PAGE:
Former Google self-driving car project Waymo is wasting no time demonstrating its readiness to enter into commercial agreements — the Alphabet-owned autonomous driving technology company is in formal discussions with Honda on partnering up to use Waymo self-driving software and sensors on Honda vehicles.
Honda announced the discussions, which preface a potential collaboration between the two companies, via press release on Wednesday. The automaker would provide engineers that would work hand-in-hand with Waymo engineers to develop vehicles intended to join with Waymo’s current fleet of test cars.
Honda positions this as a parallel effort to its own “on-going” attempts to bring automated driving to highways for its customers sometime around 2020. It says the Waymo tie-up would “allow Honda R&D to explore a different technological approach to bring fully self-driving technology to market,” alongside what it’s already working on via its Silicon Valley Lab and through engineering efforts based out of Tochigi, Japan.
Waymo also just took possession of 100 test Chrysler Pacifica minivans from Honda competitor FCA, and will deploy those in its fleet, as well. This new potential partnership with Honda, if it progresses beyond this formal discussion stage, shows how potentially well-positioned it could be as a key supplier of autonomous tech to automakers down the road.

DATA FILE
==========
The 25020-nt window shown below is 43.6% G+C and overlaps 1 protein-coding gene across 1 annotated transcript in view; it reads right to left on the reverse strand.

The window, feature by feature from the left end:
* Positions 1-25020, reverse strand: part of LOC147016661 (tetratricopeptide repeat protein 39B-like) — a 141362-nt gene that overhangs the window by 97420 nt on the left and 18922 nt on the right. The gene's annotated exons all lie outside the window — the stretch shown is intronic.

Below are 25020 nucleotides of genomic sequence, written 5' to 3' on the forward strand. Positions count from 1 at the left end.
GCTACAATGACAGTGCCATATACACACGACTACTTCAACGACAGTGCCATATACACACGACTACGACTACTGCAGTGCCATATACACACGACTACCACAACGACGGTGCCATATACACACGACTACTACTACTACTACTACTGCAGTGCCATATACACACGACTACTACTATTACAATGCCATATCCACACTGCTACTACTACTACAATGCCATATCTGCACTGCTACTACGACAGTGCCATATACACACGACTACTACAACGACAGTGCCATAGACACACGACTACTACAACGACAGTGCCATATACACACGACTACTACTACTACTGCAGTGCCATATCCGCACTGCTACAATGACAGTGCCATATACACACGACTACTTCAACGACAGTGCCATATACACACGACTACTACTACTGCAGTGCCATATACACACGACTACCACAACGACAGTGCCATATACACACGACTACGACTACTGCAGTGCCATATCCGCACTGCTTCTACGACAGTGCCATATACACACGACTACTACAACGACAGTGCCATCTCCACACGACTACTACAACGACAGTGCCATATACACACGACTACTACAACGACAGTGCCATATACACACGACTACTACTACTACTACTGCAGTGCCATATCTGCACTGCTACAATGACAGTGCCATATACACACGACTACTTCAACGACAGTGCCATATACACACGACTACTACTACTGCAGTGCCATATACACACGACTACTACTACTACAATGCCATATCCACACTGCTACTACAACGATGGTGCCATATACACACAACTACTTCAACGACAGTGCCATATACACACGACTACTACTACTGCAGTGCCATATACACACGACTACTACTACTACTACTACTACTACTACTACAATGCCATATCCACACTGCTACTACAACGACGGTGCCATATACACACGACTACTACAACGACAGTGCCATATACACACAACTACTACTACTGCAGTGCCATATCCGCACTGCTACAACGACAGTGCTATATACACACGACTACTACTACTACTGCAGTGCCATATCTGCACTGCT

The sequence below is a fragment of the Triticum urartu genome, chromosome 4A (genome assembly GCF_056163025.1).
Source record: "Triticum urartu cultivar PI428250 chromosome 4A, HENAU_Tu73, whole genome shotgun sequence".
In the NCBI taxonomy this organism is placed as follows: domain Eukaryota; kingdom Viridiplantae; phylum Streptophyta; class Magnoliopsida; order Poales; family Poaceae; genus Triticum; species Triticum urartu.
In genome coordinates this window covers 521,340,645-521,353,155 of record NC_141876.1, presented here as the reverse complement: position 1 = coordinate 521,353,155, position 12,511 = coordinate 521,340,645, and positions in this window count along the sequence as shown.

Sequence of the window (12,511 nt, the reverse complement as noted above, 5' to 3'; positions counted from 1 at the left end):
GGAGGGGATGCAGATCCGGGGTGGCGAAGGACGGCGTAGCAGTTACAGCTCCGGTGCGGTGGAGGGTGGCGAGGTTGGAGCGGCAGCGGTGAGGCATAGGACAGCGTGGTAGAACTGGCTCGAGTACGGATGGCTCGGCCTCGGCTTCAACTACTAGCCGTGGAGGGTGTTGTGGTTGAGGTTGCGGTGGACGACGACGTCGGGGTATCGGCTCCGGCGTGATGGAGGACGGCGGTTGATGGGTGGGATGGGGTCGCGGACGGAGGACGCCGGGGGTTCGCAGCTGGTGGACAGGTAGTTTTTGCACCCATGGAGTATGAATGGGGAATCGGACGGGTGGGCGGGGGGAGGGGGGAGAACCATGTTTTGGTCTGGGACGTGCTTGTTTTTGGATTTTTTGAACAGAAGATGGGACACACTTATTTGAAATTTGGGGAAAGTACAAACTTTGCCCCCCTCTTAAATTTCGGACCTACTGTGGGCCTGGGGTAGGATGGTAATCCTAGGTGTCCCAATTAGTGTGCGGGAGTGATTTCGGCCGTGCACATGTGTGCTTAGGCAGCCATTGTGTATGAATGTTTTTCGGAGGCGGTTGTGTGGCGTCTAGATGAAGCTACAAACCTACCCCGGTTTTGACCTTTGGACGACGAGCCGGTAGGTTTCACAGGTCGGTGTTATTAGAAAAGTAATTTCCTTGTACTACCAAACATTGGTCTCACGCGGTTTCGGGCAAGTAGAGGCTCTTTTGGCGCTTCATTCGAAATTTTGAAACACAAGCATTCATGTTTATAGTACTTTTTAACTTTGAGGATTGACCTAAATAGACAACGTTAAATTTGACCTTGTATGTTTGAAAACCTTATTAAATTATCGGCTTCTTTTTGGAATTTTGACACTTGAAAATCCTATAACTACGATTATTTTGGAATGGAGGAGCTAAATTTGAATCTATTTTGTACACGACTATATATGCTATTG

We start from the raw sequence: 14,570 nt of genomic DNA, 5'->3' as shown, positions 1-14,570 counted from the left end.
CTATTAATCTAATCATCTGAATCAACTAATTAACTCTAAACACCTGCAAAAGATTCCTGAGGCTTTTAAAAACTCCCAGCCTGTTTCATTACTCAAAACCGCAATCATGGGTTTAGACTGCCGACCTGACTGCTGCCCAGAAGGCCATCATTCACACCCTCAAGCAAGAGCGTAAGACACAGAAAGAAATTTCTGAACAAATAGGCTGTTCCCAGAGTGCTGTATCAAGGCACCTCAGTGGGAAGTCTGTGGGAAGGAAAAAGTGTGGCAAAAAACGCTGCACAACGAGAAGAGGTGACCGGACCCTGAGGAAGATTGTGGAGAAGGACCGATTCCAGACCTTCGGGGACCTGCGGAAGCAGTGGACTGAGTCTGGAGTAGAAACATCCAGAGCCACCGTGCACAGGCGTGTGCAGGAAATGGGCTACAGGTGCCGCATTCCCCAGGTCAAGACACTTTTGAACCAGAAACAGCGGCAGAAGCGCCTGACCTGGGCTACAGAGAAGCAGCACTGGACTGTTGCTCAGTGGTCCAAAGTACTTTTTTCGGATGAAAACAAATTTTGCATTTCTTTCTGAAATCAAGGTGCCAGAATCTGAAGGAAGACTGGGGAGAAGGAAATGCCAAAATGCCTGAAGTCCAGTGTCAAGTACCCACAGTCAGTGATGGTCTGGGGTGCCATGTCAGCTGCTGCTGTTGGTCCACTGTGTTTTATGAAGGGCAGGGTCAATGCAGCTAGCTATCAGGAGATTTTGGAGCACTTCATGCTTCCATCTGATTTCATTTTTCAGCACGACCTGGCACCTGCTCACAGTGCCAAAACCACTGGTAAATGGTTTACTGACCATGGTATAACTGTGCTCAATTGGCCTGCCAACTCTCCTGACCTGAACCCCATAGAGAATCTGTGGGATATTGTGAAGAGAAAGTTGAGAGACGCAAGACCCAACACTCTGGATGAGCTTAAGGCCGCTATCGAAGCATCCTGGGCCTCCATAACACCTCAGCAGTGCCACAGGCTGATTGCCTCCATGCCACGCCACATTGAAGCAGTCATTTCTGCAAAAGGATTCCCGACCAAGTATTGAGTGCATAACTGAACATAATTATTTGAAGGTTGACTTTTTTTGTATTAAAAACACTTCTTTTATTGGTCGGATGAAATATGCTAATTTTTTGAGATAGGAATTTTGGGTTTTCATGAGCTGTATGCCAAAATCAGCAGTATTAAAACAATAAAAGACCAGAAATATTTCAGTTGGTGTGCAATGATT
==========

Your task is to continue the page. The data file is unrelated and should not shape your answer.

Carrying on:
At Waymo’s official unveiling earlier this month, the company went to considerable lengths to outline its position as a potential partner and supplier of self-driving tech to OEMs. It’ll have competition from others, including BlackBerry, Delphi and Mobileye, and potentially even Nvidia at some point down the road, but the project kicked off in 2009 at Google X and it’s clearly seeing the benefits of its early focus on true Level 4 and Level 5 autonomy (which is to say self-driving that requires no human intervention, or even pedals or a steering wheel) pay off in terms of its appeal as a technology partner.